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Non-Prog Concert Reviews

Todd Rundgren

Live in Madison, WI, October, 2008

Review by Josh Turner

Without an opener, there was just enough time for a bathroom break before the windup. If you weren’t in your seats by 7:45 PM, you would have been missing the preliminary inning. For those who were barely tardy, the initial section containing “Love in Action” was not a part to skip. A slightly belated entrance meant your relationship with Rundgren started on the rocks but in the end it didn’t matter. Whenever the actual time of arrival, I’m sure it would have been on a high note, because every aspect of Rundgren’s show was phenomenal. Also, he got us home and under the sheets before our usual bedtime as there was a musical cease fire around a quarter to ten.

As to the arena rock that smothered this diminutive indoor theater, the sound was crisp and clear but rather loud.

No matter the parameters, he was a real professional in how he conducted himself. He had tact despite the fact he wasn’t always politically correct. Not to mention, he demonstrated proficiency in terms of etiquette and timing even if the site’s soundproofing didn’t support the band’s noisy booms. With at least three guitars in play at any given time, this dirge instrument dominated their colossal wall of sound. Fortunately, these artificial banshees were one of the ensemble’s real strengths. The keyboardist got into the action too; pinch hitting as a fourth guitarist and effusively exercising each swinging instrument with skill. Like GE, the apparel of this electrical quartet brought their music to life.

Spectators were enthusiastic and onboard with the scheduled programming. What was odd is that Rundgren drew an age range that was older than one might expect. That aside, there was plenty of frisky shenanigans among insatiable partakers. Still, the clichéd dance techniques greatly aged them.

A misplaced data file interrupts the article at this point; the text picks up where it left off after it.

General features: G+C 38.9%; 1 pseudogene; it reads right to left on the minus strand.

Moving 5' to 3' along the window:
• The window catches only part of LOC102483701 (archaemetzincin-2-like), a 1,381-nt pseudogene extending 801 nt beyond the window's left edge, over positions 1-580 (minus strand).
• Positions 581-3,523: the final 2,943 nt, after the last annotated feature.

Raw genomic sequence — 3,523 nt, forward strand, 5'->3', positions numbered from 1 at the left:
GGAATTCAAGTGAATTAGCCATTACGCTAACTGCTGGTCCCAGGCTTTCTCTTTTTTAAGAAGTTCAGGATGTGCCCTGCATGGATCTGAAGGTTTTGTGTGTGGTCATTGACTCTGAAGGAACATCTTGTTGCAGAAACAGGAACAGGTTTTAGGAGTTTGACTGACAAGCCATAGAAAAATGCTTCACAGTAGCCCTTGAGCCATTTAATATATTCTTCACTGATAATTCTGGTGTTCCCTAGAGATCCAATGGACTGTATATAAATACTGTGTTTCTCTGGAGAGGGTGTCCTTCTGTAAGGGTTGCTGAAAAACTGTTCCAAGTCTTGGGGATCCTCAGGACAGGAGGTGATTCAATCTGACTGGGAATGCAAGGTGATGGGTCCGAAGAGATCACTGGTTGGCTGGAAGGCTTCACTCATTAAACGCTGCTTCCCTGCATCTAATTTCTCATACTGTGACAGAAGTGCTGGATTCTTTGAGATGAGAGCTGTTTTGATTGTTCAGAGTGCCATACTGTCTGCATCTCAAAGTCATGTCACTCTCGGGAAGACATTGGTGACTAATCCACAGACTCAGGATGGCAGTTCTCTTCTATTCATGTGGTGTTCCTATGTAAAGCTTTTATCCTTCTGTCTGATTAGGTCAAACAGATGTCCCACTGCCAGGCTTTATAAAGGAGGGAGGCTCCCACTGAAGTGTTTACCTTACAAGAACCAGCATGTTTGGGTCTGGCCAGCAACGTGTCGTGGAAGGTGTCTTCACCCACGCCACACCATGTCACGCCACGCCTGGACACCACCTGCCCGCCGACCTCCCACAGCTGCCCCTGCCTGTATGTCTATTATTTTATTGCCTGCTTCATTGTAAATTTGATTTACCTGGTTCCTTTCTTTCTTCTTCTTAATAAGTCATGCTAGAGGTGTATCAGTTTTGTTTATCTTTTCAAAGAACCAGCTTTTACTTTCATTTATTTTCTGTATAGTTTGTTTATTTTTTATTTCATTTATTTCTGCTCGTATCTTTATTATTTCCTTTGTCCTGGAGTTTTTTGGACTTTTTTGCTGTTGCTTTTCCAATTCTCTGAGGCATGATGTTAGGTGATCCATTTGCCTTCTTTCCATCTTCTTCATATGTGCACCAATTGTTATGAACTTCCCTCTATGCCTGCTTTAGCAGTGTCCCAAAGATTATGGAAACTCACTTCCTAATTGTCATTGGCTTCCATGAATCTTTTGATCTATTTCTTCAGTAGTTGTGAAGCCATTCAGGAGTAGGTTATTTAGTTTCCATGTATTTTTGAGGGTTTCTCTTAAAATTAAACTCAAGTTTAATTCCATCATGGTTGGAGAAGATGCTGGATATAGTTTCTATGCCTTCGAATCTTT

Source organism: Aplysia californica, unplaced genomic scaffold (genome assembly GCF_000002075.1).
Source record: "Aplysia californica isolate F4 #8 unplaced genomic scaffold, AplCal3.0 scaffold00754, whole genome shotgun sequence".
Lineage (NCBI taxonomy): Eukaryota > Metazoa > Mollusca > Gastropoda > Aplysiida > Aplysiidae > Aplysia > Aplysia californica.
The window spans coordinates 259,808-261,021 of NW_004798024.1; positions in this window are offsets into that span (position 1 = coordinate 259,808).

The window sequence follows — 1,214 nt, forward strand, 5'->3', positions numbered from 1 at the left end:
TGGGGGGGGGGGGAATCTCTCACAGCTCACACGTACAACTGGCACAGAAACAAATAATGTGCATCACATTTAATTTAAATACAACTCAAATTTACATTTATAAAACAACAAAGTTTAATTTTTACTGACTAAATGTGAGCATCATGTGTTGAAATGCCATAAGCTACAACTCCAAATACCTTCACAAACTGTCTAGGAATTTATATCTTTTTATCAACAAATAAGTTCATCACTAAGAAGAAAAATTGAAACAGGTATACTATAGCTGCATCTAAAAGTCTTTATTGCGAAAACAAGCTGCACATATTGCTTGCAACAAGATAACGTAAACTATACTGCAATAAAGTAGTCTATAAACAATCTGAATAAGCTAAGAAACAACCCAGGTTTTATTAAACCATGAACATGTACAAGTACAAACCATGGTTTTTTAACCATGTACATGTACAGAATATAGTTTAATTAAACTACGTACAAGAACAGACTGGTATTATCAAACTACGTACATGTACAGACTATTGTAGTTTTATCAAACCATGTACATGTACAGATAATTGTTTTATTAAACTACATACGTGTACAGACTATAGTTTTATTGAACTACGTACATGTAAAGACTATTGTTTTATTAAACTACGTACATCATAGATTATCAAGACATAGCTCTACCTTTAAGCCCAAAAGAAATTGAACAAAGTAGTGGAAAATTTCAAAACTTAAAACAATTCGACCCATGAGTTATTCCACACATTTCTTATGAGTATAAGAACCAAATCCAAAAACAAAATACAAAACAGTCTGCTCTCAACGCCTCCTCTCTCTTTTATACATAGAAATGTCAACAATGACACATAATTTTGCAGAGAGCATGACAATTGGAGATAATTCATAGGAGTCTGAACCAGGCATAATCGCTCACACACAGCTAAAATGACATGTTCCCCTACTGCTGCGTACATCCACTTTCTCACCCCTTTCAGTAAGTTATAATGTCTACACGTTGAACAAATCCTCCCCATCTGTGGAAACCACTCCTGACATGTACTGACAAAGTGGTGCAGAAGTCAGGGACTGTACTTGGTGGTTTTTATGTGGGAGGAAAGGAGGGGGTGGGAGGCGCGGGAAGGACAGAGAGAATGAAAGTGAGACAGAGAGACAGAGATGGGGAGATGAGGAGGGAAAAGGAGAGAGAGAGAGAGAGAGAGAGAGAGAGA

Not a lot of people showed up for this event. To be honest, the niche city stationed between two lakes frequently brings in big names. One might ascertain that a place with countless quality offerings often implores people to pass on significant performers. Not too far away at a venue called the “Overture Center,” David Sedaris was doing his thing at the same time. That might be more up the alley of liberal local yokels on a school night. Had Rundgren come on a different date, Madisonians may have been polarized to his stage instead.

While he taunted fans with the possibility of Pantera covers, he did get off the expressway at one point. Amidst the aloofness of his off-roading, he played us the popular offspring of George Coleman’s one act farce. (Hint: I’m eluding to a certain genre.) To the trained ear, there was a bluesy feel to the mix and Rundgren wholeheartedly agreed with the comparison. He said if you follow the line from arena rock to the sixties, you would come upon a bluesman named Robert Johnson. Then again, Rundgren impenitently committed perjury in jest by saying that he invented blues whereas RJ mainly stole the credit for it.

Incidentally, you cannot judge this book by its cover. Even in this modern age of Emo, Rundgren was his own fashion statement. With multi-hued hair and amber glasses, he seemed to be more of a glam man or a punkster than a rock star. Despite his voguish looks, his music told a different story.

As to the actual songs, the bite of “Black Maria” was more potent than a mamba. This pretentious viper was melodic and swift. Elsewhere, he implemented many false endings and big finishes. You’d think he were priming us for encores or epics, yet his pithy ditties were aurally tantric and rhythmically titanic.

In regards to his gratuitous discourse between songs, he was constantly making enigmatic statements. Without cause, he warned attendees that the affair would turn into a seminar on anger management. Then he suggested that Luke use the force and be wary of the dark side. Speaking of the moon’s more portentous hemisphere, many of Rundgren’s pieces sounded a lot like Pink Floyd’s high-profile concept album by the way.